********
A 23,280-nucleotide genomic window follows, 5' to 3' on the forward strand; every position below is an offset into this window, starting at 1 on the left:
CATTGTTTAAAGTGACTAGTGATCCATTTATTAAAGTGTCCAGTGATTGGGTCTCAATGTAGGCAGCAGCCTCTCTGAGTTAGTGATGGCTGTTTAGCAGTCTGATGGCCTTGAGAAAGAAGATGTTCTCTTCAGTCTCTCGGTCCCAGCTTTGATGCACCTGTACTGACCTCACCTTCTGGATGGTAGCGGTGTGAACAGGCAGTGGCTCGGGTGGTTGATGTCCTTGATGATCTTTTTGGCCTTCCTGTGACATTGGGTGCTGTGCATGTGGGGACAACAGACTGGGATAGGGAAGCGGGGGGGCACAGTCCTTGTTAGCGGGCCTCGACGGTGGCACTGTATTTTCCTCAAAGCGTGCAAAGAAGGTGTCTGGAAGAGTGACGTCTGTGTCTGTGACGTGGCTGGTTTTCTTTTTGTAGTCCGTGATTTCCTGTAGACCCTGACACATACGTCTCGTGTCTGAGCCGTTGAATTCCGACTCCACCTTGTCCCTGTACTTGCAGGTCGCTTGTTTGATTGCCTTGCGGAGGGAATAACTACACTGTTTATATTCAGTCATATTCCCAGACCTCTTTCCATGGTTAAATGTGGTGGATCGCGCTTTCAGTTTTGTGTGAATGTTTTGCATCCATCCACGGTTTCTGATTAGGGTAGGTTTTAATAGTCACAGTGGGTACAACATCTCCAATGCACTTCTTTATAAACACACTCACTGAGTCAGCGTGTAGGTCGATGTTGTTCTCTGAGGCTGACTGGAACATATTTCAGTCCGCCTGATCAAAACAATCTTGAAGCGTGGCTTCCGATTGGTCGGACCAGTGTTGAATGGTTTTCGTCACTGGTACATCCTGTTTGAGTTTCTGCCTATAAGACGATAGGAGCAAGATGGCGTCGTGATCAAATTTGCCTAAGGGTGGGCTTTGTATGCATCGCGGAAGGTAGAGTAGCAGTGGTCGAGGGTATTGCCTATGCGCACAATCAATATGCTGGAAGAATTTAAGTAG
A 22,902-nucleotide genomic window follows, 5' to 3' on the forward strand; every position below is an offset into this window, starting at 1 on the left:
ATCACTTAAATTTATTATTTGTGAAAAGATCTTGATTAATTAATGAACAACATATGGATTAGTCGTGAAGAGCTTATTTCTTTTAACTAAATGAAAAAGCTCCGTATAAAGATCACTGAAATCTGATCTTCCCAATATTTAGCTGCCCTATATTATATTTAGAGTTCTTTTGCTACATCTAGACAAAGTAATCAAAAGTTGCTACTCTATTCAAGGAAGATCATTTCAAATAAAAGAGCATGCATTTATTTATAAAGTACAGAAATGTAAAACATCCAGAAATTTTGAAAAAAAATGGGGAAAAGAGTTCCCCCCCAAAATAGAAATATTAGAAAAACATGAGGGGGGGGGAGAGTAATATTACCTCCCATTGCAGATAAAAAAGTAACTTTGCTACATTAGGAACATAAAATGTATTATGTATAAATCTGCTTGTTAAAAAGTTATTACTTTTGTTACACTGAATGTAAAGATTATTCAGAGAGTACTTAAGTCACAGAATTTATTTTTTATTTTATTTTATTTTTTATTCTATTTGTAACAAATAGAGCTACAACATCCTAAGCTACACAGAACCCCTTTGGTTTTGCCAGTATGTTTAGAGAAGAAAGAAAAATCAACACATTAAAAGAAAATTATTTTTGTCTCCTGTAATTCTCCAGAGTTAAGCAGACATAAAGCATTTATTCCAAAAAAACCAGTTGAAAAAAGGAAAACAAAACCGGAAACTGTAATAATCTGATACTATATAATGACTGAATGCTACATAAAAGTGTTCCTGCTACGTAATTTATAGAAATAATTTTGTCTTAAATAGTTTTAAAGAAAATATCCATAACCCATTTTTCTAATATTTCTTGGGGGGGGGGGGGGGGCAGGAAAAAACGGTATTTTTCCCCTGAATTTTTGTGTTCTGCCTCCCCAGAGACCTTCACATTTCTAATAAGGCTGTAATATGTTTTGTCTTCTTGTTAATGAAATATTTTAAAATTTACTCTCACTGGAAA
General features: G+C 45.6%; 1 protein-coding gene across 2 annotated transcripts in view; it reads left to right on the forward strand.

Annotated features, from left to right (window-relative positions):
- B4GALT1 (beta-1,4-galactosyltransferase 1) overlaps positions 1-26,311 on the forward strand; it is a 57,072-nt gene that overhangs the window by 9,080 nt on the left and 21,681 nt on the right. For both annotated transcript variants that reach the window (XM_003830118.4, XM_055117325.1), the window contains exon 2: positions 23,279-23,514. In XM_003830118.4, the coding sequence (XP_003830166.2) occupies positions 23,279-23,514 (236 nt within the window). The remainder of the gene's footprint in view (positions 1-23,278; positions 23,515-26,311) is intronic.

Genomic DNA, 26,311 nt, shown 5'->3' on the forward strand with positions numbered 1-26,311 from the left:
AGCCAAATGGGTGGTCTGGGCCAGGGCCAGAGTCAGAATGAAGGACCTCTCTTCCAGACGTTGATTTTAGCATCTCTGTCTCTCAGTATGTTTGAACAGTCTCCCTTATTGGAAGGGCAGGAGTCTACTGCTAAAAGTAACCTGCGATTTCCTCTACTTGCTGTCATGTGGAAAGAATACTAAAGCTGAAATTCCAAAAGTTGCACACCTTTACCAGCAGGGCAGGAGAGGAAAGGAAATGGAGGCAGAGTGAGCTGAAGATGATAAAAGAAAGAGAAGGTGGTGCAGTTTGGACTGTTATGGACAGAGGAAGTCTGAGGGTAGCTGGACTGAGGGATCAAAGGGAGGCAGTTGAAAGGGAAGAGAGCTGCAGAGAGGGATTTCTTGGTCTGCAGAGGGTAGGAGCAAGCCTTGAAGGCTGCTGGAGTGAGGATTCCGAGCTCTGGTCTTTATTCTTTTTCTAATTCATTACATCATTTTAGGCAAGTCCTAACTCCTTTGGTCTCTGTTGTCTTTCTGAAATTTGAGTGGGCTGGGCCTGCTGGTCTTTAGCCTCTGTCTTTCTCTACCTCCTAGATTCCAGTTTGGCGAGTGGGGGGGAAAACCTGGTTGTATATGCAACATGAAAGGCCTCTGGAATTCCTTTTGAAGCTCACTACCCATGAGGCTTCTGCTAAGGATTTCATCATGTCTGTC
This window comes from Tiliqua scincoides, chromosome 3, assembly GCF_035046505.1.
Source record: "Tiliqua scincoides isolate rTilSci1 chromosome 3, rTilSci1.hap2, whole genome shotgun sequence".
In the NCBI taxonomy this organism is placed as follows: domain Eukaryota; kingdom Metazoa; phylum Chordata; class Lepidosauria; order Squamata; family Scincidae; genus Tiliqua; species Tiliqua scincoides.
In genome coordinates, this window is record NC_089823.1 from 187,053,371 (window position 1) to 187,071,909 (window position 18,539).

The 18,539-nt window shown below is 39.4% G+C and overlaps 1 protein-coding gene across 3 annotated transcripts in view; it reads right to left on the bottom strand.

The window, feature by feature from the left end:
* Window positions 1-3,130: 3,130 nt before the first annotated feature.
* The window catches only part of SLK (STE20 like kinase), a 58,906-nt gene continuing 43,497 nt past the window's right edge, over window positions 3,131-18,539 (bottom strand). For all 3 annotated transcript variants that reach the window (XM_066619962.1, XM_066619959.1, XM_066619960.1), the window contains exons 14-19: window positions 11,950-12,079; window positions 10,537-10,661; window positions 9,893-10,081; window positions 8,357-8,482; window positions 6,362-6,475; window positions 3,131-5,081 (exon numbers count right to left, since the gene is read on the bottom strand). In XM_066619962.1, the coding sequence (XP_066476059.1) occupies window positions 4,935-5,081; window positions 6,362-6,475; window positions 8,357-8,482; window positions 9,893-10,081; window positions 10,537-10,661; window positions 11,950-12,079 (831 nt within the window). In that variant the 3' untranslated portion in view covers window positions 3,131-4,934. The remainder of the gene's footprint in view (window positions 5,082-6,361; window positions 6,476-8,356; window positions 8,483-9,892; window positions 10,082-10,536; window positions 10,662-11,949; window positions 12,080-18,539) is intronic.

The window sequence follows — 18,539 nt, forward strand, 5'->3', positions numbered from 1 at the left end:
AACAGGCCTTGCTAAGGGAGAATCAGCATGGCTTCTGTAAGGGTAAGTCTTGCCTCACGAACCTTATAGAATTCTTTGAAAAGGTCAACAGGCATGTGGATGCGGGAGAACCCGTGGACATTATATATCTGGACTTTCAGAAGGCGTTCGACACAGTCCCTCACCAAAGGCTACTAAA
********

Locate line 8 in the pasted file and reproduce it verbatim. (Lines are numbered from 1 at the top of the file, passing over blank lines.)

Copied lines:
Genomic DNA, 26,311 nt, shown 5'->3' on the forward strand with positions numbered 1-26,311 from the left: